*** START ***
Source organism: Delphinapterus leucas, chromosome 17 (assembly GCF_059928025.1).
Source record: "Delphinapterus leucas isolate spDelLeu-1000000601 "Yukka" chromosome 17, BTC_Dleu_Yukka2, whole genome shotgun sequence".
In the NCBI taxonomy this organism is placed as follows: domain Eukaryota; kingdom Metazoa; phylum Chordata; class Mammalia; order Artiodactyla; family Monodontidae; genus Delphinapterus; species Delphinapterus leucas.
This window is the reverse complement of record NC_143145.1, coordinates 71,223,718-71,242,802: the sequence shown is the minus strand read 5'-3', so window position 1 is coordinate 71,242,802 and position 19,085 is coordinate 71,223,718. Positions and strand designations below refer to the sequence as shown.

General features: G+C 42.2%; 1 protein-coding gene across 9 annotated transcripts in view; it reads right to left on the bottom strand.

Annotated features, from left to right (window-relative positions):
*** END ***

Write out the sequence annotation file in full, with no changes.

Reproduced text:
Source organism: Delphinapterus leucas, chromosome 17 (assembly GCF_059928025.1).
Source record: "Delphinapterus leucas isolate spDelLeu-1000000601 "Yukka" chromosome 17, BTC_Dleu_Yukka2, whole genome shotgun sequence".
In the NCBI taxonomy this organism is placed as follows: domain Eukaryota; kingdom Metazoa; phylum Chordata; class Mammalia; order Artiodactyla; family Monodontidae; genus Delphinapterus; species Delphinapterus leucas.
This window is the reverse complement of record NC_143145.1, coordinates 71,223,718-71,242,802: the sequence shown is the minus strand read 5'-3', so window position 1 is coordinate 71,242,802 and position 19,085 is coordinate 71,223,718. Positions and strand designations below refer to the sequence as shown.

General features: G+C 42.2%; 1 protein-coding gene across 9 annotated transcripts in view; it reads right to left on the bottom strand.

Annotated features, from left to right (window-relative positions):